motet

noun
mo·​tet | \ mō-ˈtet How to pronounce motet (audio) \

Definition of motet

: a polyphonic choral composition on a sacred text usually without instrumental accompaniment

Examples of motet in a Sentence

Recent Examples on the Web After this is a setting of a Whitman poem for chorus a cappella in the style of a sixteenth-century madrigal, followed by a section in which a line from Dante’s Inferno is sung by a vocal trio in the style of a medieval motet. Walter Simmons, Harper's Magazine, 25 May 2021 Conducting a joyful Mozart motet, Riccardo Muti sent a resounding message Sunday night, that live classical music has returned to the Italian stage after the coronavirus lockdown. Colleen Barry, The Christian Science Monitor, 22 June 2020 In 1990, the conductor Craig Smith and the chorus of Emmanuel Music in Boston recorded a superb album of 21 Schütz motets. New York Times, 20 Mar. 2020 The Orpheus Chamber Singers perform a Bach motet and Gregorio Allegri’s famous Miserere with modern responses by Ted Hearne and Alexander Campkin. Scott Cantrell, Dallas News, 27 Feb. 2020 The Byrd motets luxuriate in eddies, cross-currents and great waves of sound. Scott Cantrell, Dallas News, 25 Jan. 2020 Under the direction of Artistic Director Suzanne Gates, CitySingers will present a program of international carols and motets from across the centuries, some sung a cappella--others accompanied by woodwinds, harp, percussion and organ. courant.com, 6 Dec. 2019 Later that week, Belgium’s Vox Luminis follows up its standout debut at this June’s festival with a program of motets by the Bach family up to Johann Sebastian (Nov. 2). Zoë Madonna, BostonGlobe.com, 5 Sep. 2019 So, all that music was in the house, but then there was this other stuff: four-part motets, usually in sort of old-fashioned 19th-century editions. Madeleine Kearns, National Review, 30 Aug. 2019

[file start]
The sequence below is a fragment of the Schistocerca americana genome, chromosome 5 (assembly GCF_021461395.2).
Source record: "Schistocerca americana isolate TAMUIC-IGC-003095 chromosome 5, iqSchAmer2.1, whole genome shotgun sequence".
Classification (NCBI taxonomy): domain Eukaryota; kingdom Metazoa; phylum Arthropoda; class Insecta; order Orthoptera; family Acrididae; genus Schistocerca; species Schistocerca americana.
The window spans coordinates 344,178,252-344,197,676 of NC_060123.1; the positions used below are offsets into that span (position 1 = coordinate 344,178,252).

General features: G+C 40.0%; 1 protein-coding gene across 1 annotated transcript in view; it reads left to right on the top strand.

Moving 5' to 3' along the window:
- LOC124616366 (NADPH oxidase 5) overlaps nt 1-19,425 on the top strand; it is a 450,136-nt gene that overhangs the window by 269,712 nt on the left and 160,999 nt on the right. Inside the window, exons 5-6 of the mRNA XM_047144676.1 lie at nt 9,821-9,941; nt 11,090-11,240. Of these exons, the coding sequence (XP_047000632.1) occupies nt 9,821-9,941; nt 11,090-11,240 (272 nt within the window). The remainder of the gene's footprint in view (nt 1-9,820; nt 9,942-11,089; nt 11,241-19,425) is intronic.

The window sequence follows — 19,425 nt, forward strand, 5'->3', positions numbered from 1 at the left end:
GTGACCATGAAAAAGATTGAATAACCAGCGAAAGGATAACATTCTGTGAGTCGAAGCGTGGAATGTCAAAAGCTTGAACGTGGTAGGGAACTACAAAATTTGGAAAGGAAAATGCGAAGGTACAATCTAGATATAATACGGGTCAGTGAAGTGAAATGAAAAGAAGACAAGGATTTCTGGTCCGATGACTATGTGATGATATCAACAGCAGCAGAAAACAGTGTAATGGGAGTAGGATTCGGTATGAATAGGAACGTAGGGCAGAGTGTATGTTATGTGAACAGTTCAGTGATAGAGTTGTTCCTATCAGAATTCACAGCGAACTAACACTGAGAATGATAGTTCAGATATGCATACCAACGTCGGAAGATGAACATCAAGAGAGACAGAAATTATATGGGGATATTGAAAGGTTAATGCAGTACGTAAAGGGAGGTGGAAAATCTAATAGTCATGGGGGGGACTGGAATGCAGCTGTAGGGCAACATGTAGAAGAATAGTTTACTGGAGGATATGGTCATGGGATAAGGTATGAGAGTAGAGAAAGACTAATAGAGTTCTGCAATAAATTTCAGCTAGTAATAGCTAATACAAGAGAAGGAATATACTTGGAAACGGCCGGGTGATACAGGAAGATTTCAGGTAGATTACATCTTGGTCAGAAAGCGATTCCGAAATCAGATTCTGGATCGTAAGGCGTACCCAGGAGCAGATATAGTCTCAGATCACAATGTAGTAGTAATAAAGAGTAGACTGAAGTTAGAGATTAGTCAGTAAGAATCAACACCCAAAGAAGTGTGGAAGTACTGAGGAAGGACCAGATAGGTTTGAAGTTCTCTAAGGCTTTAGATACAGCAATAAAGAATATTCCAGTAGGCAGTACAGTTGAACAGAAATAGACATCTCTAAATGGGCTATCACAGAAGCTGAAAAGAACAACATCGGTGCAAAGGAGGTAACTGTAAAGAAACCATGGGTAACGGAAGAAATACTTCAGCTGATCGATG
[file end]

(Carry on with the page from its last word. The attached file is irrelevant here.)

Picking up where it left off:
These example sentences are selected automatically from various online news sources to reflect current usage of the word 'motet.' Views expressed in the examples do not represent the opinion of Merriam-Webster or its editors. Send us feedback.

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First Known Use of motet

14th century, in the meaning defined above

History and Etymology for motet

Middle English, from Middle French, diminutive of mot

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Time Traveler for motet

Time Traveler

The first known use of motet was in the 14th century

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Last Updated

4 Jun 2021

Cite this Entry

“Motet.” Merriam-Webster.com Dictionary, Merriam-Webster, https://www.merriam-webster.com/dictionary/motet. Accessed 13 Jun. 2021.

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